Digicel welcomes plan to break GT&T monopoly

Telephone company Digicel yesterday said that it welcomes the government’s plan to break GT&T’s monopoly on the international gateway and promised lower rates on international calls once the requisite legislative changes are enforced.

“Our intention once competition is introduced is to offer rates that are  significantly lower than what they are today, renew focus on remote communities and also… [provide] newer technologies and services,” Digicel CEO Gregory Dean said in a press release.

The government on Thursday sent two pieces of legislation aimed at liberalizing the country’s telecommunications sector to a special select committee, and pledged that when the bills are passed and implemented, they will lead to GT&T’s monopoly on international calls being immediately broken.

Dean said that Guyanese have been poorly served by GT&T’s monopoly. “The focus of the Government’s reform agenda must be the prompt removal of the international monopoly and this must happen without much further delay,” Dean stated. “Guyana has one of the highest international calling rates in the Caribbean,” the release said.  “Digicel has committed to offering significantly reduced international calling rates, continued roll out of services to unserved areas and further investments in new products and services to Guyanese consumers as soon as this archaic monopoly is removed,” the release said.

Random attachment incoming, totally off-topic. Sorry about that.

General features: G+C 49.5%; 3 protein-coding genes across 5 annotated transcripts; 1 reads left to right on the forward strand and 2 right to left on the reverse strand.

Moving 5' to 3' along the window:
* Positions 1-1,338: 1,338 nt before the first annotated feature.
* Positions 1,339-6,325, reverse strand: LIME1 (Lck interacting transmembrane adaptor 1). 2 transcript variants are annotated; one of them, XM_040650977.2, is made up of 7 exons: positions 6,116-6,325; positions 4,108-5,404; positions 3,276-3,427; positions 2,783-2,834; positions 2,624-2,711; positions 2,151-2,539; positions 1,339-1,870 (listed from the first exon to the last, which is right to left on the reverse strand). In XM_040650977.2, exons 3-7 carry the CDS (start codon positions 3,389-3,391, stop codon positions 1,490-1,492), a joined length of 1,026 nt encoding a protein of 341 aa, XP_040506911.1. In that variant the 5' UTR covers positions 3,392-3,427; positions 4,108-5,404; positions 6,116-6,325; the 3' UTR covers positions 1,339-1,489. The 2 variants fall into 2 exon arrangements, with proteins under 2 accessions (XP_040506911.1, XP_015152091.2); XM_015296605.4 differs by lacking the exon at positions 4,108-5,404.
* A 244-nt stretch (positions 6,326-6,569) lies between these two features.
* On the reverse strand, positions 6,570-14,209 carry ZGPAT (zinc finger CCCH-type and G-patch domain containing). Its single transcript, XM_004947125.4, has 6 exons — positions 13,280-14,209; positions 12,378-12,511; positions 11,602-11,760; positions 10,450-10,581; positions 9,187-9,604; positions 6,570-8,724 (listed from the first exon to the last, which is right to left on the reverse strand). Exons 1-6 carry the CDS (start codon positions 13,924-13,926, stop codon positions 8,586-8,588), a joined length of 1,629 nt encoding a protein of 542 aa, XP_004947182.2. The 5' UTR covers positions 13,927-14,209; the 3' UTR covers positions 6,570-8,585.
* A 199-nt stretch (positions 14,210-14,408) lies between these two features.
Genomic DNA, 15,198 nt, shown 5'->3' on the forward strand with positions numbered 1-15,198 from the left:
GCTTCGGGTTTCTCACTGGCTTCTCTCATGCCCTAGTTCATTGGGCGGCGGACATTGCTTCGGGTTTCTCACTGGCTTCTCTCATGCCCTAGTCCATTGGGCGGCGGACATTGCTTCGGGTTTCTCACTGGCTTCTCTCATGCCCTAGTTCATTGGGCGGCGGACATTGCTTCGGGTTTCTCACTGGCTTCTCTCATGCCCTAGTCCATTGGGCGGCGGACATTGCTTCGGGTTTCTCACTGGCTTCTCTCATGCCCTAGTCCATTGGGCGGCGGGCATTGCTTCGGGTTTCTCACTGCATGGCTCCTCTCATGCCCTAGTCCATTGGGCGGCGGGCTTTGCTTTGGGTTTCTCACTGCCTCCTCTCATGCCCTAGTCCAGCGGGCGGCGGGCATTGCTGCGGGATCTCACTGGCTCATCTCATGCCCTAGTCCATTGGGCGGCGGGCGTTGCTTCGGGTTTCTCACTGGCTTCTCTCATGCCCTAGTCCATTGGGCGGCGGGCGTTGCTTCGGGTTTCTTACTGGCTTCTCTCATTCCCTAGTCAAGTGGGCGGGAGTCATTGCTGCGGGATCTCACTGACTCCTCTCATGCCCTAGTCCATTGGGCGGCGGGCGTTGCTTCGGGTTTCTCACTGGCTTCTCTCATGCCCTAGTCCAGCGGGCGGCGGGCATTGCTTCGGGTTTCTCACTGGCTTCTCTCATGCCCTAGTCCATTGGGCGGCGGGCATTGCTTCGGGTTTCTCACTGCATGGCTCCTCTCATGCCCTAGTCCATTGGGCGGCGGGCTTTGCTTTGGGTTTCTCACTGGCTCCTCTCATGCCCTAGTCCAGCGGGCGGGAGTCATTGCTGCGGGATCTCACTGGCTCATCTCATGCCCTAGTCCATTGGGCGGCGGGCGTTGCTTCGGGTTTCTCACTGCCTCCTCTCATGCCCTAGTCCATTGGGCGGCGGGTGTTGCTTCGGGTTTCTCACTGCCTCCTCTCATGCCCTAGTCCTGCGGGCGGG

Prime Minister Sam Hinds, during the debate on the bill on Thursday, said that the government feels that opening the international gateway would bring new possibilities. “We believe that as both GT&T and Digicel have thrived with an open competitive mobile cellular system all the participants in an open international connectivity system will also be able to thrive,” Hinds said.   GT&T and its supporters, Hinds said, feel that they should not be looking to open the international services from the commencement date.  Hinds opined, however, that the failure to open the international connection was probably one of the bigger constraints on the telecommunications sector and on economic flow and activity.

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